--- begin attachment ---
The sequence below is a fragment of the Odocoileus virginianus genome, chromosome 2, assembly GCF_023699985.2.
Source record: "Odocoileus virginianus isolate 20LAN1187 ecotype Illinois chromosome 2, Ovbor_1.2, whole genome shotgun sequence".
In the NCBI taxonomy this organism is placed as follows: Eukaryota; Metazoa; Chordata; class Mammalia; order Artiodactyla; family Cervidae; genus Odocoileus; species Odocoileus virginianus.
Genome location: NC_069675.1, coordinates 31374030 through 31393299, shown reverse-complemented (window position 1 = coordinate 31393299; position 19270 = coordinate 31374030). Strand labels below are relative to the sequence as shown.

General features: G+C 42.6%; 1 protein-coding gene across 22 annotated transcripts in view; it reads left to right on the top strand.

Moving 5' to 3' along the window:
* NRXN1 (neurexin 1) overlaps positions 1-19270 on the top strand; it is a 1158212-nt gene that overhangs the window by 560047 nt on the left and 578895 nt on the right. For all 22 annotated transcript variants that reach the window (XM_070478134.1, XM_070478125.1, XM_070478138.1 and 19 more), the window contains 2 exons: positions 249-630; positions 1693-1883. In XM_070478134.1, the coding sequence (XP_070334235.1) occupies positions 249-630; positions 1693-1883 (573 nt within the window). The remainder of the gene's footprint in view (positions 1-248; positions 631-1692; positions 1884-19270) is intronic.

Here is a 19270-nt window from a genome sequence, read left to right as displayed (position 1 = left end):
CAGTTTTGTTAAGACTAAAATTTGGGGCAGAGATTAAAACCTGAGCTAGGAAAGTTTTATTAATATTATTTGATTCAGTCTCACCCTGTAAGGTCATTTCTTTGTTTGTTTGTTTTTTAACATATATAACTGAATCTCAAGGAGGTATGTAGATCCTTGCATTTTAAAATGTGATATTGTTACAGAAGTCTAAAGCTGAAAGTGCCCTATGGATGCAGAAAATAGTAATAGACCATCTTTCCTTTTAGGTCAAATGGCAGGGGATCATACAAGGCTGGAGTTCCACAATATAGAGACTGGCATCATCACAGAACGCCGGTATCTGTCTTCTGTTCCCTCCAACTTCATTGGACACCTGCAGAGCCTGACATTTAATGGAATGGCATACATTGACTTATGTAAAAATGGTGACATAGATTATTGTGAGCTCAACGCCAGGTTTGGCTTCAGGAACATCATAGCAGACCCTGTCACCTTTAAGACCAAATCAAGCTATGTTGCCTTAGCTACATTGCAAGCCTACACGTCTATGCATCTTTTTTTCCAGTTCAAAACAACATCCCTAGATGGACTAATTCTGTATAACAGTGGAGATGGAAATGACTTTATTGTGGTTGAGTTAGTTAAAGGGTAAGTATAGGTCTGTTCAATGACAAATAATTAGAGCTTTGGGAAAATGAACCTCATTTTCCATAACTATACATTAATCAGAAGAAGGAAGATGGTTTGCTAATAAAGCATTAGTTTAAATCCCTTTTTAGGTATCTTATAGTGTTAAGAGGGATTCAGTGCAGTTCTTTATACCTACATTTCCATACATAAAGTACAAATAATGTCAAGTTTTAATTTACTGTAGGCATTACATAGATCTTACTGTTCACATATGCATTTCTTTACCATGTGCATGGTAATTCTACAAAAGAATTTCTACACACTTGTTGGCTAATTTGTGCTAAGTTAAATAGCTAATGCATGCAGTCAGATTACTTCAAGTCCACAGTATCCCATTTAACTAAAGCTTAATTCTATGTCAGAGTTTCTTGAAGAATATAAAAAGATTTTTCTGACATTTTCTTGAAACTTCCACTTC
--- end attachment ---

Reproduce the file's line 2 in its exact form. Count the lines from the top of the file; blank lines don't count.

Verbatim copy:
Source record: "Odocoileus virginianus isolate 20LAN1187 ecotype Illinois chromosome 2, Ovbor_1.2, whole genome shotgun sequence".